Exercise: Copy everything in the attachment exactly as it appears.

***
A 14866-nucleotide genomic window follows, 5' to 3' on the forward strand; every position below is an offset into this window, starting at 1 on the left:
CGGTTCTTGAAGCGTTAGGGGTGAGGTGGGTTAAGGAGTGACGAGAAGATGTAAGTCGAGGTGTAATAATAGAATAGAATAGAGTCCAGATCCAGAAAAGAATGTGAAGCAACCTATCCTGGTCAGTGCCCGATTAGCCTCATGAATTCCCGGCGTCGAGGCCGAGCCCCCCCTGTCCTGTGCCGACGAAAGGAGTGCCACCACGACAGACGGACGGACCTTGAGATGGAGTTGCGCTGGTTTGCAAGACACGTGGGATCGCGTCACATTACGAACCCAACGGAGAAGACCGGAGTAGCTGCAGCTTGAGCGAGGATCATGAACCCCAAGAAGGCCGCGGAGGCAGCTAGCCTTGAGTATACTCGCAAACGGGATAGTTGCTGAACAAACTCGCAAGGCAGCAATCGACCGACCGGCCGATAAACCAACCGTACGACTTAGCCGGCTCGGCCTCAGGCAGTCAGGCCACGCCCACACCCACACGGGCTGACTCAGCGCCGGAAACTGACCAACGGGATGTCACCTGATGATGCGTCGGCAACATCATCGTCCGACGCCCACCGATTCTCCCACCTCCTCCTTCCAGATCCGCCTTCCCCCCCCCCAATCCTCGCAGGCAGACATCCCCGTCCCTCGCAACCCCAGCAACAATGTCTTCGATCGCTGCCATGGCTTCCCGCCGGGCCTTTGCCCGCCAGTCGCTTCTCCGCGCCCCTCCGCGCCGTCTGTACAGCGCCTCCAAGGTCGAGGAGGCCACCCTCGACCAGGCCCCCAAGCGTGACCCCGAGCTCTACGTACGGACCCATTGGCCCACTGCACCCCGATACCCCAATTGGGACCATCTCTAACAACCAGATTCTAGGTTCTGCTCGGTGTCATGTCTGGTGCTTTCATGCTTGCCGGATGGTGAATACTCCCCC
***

A 14866-nucleotide genomic window follows, 5' to 3' on the forward strand; every position below is an offset into this window, starting at 1 on the left:
CGGTTCTTGAAGCGTTAGGGGTGAGGTGGGTTAAGGAGTGACGAGAAGATGTAAGTCGAGGTGTAATAATAGAATAGAATAGAGTCCAGATCCAGAAAAGAATGTGAAGCAACCTATCCTGGTCAGTGCCCGATTAGCCTCATGAATTCCCGGCGTCGAGGCCGAGCCCCCCCTGTCCTGTGCCGACGAAAGGAGTGCCACCACGACAGACGGACGGACCTTGAGATGGAGTTGCGCTGGTTTGCAAGACACGTGGGATCGCGTCACATTACGAACCCAACGGAGAAGACCGGAGTAGCTGCAGCTTGAGCGAGGATCATGAACCCCAAGAAGGCCGCGGAGGCAGCTAGCCTTGAGTATACTCGCAAACGGGATAGTTGCTGAACAAACTCGCAAGGCAGCAATCGACCGACCGGCCGATAAACCAACCGTACGACTTAGCCGGCTCGGCCTCAGGCAGTCAGGCCACGCCCACACCCACACGGGCTGACTCAGCGCCGGAAACTGACCAACGGGATGTCACCTGATGATGCGTCGGCAACATCATCGTCCGACGCCCACCGATTCTCCCACCTCCTCCTTCCAGATCCGCCTTCCCCCCCCCCAATCCTCGCAGGCAGACATCCCCGTCCCTCGCAACCCCAGCAACAATGTCTTCGATCGCTGCCATGGCTTCCCGCCGGGCCTTTGCCCGCCAGTCGCTTCTCCGCGCCCCTCCGCGCCGTCTGTACAGCGCCTCCAAGGTCGAGGAGGCCACCCTCGACCAGGCCCCCAAGCGTGACCCCGAGCTCTACGTACGGACCCATTGGCCCACTGCACCCCGATACCCCAATTGGGACCATCTCTAACAACCAGATTCTAGGTTCTGCTCGGTGTCATGTCTGGTGCTTTCATGCTTGCCGGATGGTGAATACTCCCCC